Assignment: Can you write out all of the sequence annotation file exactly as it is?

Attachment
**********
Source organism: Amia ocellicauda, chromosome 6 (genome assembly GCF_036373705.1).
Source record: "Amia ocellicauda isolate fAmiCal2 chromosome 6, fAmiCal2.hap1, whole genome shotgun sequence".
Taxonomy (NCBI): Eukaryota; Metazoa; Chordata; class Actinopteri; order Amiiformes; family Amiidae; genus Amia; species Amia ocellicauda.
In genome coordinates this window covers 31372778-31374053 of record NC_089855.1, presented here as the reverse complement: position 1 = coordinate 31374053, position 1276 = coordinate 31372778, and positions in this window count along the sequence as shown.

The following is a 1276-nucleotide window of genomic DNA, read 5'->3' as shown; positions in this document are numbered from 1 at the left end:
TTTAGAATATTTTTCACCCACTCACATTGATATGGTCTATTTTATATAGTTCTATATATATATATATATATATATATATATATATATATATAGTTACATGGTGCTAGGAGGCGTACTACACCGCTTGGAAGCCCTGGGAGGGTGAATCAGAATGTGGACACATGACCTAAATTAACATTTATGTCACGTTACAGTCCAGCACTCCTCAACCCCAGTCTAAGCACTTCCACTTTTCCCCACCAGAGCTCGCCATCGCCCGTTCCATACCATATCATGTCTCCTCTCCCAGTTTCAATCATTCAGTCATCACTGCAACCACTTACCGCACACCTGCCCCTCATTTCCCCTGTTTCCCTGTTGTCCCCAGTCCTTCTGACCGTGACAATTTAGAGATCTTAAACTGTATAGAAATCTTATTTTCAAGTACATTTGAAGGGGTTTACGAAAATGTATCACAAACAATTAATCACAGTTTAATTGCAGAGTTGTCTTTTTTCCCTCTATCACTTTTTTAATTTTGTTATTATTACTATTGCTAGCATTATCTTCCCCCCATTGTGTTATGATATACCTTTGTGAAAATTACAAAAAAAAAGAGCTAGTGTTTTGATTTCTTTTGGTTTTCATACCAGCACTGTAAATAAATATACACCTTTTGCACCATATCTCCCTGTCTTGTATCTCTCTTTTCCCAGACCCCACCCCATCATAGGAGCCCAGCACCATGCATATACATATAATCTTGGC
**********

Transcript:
Source organism: Amia ocellicauda, chromosome 6 (genome assembly GCF_036373705.1).
Source record: "Amia ocellicauda isolate fAmiCal2 chromosome 6, fAmiCal2.hap1, whole genome shotgun sequence".
Taxonomy (NCBI): Eukaryota; Metazoa; Chordata; class Actinopteri; order Amiiformes; family Amiidae; genus Amia; species Amia ocellicauda.
In genome coordinates this window covers 31372778-31374053 of record NC_089855.1, presented here as the reverse complement: position 1 = coordinate 31374053, position 1276 = coordinate 31372778, and positions in this window count along the sequence as shown.

The following is a 1276-nucleotide window of genomic DNA, read 5'->3' as shown; positions in this document are numbered from 1 at the left end:
TTTAGAATATTTTTCACCCACTCACATTGATATGGTCTATTTTATATAGTTCTATATATATATATATATATATATATATATATATATATATAGTTACATGGTGCTAGGAGGCGTACTACACCGCTTGGAAGCCCTGGGAGGGTGAATCAGAATGTGGACACATGACCTAAATTAACATTTATGTCACGTTACAGTCCAGCACTCCTCAACCCCAGTCTAAGCACTTCCACTTTTCCCCACCAGAGCTCGCCATCGCCCGTTCCATACCATATCATGTCTCCTCTCCCAGTTTCAATCATTCAGTCATCACTGCAACCACTTACCGCACACCTGCCCCTCATTTCCCCTGTTTCCCTGTTGTCCCCAGTCCTTCTGACCGTGACAATTTAGAGATCTTAAACTGTATAGAAATCTTATTTTCAAGTACATTTGAAGGGGTTTACGAAAATGTATCACAAACAATTAATCACAGTTTAATTGCAGAGTTGTCTTTTTTCCCTCTATCACTTTTTTAATTTTGTTATTATTACTATTGCTAGCATTATCTTCCCCCCATTGTGTTATGATATACCTTTGTGAAAATTACAAAAAAAAAGAGCTAGTGTTTTGATTTCTTTTGGTTTTCATACCAGCACTGTAAATAAATATACACCTTTTGCACCATATCTCCCTGTCTTGTATCTCTCTTTTCCCAGACCCCACCCCATCATAGGAGCCCAGCACCATGCATATACATATAATCTTGGC